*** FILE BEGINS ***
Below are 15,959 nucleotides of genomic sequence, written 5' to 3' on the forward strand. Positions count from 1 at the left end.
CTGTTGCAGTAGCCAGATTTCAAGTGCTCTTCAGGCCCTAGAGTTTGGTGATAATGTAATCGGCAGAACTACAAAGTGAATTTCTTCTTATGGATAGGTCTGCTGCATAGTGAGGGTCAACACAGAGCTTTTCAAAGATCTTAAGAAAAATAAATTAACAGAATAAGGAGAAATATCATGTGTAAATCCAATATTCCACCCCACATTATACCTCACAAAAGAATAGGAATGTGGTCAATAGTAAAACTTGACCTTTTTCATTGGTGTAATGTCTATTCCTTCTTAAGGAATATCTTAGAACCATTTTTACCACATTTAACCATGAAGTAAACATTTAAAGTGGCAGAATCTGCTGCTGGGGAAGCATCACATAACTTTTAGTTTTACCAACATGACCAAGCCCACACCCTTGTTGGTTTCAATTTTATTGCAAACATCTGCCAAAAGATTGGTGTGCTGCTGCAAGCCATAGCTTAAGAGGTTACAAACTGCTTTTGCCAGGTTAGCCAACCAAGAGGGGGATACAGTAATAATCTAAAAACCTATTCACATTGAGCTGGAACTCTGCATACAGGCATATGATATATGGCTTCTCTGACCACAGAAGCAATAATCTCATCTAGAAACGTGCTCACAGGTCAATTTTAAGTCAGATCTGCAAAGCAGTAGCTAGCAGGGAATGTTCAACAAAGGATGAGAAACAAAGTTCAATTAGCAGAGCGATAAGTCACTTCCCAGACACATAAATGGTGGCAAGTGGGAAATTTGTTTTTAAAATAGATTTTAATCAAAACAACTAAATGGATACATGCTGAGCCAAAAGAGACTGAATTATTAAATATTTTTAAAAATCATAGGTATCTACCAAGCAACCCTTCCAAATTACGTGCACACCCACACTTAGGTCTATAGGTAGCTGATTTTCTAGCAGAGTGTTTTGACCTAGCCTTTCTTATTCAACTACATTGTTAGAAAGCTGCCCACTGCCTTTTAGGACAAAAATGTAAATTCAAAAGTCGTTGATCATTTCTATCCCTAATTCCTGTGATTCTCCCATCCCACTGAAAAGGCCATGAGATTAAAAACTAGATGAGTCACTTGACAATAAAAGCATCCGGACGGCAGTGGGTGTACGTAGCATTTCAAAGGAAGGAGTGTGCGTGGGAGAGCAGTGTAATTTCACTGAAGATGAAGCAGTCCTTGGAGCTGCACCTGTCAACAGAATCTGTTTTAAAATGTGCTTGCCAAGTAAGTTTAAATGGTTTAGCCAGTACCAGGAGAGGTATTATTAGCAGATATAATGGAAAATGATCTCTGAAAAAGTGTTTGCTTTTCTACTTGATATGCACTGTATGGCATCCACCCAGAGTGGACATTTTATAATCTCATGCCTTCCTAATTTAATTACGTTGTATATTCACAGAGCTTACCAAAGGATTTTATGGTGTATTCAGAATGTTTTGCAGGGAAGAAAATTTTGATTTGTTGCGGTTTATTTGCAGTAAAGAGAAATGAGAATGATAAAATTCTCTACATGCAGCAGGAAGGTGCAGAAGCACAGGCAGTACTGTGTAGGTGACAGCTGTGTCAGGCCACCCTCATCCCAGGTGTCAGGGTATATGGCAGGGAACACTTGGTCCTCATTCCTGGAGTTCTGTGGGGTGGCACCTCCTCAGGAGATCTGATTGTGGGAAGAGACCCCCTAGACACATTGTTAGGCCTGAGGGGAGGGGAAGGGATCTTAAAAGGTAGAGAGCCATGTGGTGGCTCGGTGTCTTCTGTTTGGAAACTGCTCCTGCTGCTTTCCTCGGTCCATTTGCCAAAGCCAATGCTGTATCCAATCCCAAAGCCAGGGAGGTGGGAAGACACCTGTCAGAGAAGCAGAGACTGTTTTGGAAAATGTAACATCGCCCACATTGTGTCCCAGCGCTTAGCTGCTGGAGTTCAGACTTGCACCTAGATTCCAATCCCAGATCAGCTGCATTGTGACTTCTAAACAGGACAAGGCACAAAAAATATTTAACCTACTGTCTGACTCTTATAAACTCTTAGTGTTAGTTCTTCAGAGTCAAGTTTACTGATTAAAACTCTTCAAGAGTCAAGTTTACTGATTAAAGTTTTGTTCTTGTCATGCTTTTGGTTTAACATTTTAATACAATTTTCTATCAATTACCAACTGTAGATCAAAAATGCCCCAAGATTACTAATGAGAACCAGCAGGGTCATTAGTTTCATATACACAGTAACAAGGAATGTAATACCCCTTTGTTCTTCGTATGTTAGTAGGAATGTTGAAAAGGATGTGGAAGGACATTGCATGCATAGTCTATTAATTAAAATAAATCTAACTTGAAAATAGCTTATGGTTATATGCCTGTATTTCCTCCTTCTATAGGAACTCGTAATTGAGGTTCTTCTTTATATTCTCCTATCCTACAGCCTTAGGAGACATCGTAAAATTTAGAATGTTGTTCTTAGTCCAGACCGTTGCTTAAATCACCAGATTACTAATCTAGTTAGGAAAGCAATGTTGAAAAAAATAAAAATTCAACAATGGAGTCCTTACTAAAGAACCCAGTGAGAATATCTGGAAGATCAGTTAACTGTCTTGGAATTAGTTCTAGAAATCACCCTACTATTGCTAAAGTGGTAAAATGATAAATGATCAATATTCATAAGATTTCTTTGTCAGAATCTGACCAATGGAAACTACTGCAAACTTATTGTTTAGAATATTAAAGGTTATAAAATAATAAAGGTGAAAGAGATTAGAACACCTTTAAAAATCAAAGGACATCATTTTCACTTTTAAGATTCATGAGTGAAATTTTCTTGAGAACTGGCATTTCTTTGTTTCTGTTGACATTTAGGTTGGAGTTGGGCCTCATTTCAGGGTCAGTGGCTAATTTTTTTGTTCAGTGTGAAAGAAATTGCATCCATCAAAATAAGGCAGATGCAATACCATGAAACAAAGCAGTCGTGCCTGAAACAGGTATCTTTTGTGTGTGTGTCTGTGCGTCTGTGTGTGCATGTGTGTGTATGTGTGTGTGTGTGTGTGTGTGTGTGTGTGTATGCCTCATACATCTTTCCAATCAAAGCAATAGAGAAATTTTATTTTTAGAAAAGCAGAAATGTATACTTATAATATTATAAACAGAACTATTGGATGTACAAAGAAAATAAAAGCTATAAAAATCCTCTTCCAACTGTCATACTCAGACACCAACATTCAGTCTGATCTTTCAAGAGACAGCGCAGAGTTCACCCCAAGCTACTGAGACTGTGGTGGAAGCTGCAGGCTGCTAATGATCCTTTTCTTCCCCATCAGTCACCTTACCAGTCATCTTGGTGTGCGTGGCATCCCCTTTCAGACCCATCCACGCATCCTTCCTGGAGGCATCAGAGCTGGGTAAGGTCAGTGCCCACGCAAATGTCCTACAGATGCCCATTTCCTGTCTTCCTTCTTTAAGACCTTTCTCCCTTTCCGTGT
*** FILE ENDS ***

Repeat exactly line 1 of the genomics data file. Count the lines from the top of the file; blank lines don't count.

Below are 15,959 nucleotides of genomic sequence, written 5' to 3' on the forward strand. Positions count from 1 at the left end.